Good question. What does a TA do?
It just goes to show that life is one big adventure and you never know where it’s going to take you. I found myself searching online with those exact words at the end of last summer and a couple of months later I started at our local junior school as a TA. Having completed my first year as a TA in Year 4 and as I prepare to be a TA in Year 6 this year, I can now tell you, with confidence what I do as a Teaching Assistant.
What does a TA do?
Anything and everything really from making a cup of tea for yourself and your teacher to changing the display boards, helping with the learning in class and playground duty. I’ve certainly had to brush up on my football rules this year!
My day starts at 8.30am. I may have some photocopying to do or preparation of resources needed for the day’s lessons. The children enter class from 8.50 onwards and it’s surprising how quickly those first 20 minutes of the day fly by. Many a time I’ve thought, ‘What they’re coming in already?’ and rush to finish my prep.
The children leave their Reading Records on my desk and I check for a parent signature saying the child has read. I mark the register accordingly for the teacher as those children who read 5 times a week will be eligible for the end of term treat – normally a disco or a fun day to recognise their effort.
You can really see the difference between those children who read daily and those who don’t, it helps them so much at school.
The morning is split into Maths, Break, Guided Reading and English. The teacher will deliver the lessons and then asks me to sit with a group or work with individual children. Another option is to walk around the class and help those who put their hands up.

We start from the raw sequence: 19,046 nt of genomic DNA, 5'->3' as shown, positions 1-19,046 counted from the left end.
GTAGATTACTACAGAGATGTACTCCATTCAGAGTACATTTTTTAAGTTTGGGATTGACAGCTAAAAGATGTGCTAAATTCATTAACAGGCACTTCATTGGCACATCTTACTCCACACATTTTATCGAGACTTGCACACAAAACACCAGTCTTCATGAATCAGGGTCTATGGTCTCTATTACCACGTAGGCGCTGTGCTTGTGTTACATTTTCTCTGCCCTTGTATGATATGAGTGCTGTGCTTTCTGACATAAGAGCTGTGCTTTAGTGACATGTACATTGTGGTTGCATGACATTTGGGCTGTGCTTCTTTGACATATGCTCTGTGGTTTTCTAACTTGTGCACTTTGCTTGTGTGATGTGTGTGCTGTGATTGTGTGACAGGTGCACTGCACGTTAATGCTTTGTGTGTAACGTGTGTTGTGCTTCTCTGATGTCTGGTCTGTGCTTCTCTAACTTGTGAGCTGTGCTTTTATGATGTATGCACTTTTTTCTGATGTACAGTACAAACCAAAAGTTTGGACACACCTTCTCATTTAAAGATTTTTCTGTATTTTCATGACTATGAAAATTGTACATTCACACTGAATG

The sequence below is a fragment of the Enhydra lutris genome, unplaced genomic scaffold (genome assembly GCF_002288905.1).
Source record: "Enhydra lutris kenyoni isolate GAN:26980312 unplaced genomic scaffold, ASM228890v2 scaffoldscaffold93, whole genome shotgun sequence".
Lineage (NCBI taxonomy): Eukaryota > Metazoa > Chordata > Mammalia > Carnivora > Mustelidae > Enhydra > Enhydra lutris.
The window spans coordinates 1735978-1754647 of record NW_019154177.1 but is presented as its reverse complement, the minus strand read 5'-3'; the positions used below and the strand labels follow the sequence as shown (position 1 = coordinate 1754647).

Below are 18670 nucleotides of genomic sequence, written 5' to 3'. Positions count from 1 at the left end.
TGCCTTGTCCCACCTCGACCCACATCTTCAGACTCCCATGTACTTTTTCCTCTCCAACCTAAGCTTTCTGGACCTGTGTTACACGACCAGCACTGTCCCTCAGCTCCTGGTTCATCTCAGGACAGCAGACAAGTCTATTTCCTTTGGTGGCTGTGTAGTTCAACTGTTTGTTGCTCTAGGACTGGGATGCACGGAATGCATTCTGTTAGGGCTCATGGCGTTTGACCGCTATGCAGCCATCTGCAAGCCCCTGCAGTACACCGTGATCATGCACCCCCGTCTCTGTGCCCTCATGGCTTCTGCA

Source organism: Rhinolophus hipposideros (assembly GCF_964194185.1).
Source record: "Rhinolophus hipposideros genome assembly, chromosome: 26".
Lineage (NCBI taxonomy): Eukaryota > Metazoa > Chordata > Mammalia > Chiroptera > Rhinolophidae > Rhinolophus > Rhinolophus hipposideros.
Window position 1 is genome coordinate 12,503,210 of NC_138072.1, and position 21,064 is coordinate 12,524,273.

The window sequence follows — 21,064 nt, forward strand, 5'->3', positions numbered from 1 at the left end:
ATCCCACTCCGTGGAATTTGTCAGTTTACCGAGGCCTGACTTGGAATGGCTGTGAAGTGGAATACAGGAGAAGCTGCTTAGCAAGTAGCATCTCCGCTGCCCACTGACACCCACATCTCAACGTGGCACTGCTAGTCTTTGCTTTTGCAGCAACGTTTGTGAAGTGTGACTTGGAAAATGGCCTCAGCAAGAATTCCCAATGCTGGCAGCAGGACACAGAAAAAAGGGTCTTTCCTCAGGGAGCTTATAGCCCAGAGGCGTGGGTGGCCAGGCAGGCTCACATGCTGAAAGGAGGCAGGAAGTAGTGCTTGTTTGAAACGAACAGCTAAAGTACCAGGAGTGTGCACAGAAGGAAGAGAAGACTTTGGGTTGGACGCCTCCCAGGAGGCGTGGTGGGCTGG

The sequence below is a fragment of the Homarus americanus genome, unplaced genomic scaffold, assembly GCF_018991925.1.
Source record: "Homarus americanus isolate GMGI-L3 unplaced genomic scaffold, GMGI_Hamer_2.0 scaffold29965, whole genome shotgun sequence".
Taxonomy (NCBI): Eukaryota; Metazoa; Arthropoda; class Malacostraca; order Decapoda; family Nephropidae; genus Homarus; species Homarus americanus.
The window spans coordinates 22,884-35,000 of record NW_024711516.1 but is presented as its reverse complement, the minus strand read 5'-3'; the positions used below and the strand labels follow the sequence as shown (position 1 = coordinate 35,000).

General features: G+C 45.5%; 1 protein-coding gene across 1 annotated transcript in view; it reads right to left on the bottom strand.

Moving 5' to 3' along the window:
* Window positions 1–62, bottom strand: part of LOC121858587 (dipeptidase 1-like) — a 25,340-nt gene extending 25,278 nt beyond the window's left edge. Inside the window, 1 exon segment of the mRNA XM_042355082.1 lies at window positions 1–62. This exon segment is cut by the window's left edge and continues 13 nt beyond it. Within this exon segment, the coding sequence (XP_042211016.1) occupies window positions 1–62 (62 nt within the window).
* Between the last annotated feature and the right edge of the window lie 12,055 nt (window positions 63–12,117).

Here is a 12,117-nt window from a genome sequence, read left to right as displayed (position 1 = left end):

Another part of my job which I really enjoy is the afternoon interventions. I was asked to take on various reading and writing interventions and I worked with the small groups from each Year 4 class. They are 20-minute sessions with selected children designed to give them a boost in areas they need or to push them further.
One afternoon each week, the class teacher will go to the staffroom and use the time to plan for the following week. It’s quite normal that the TA will cover the teacher and deliver lessons. I cover on Monday afternoons and teach Spanish, RE and Music. All of the lessons were prepared with great outlines and resources all ready to use.
Other TA duties
Playground duty – I am on the playground 3 times a week and I love it. Apart from being in the fresh air, I get to see the children let off steam and frequently I am surrounded by a group of them asking questions. I also cover an entrance corridor one day a week and the playground at the end of school another day to make sure no one hangs around and plays on the equipment.
Display boards – I love this part as it taps into my creative side. Luckily to date, I have been given free reign around a set theme. It’s all about displaying the children’s work so they feel proud of it and visitors are able to see how well the children are doing.
After school clubs – I have been able to start up a school blog and hold a Monday after school club – Blog Club! I have between 10-20 children and we write about all sorts of things. The beauty is allowing them to take control of their writing and ideas, I help out at the end with editing and images.
Fundraising – Yep, I decided to put forward the idea of running a talent show for the children and we got the go ahead! Together with another two TAs (I couldn’t do this on my own) we auditioned about 75 kids and put on a show with 22 acts. Tickets and programmes were sold and the money went into the school voluntary fund.
What’s needed to be a TA?
If you are thinking of applying for a TA position you’ll need to have a sound knowledge of Maths and English at GCSE level. You’ll need to know how to use a photocopier and a computer. Take a look at the school website and read through the school policies, you’ll have about 30 children in your care and you’ll need to know about safeguarding them, Health and Safety guidelines and policies and procedures in place.
You’ll need to be able to relate to children and get on with the other adult members of staff. You’ll be a team player and ready to try your hand at many tasks to ensure a good day of learning.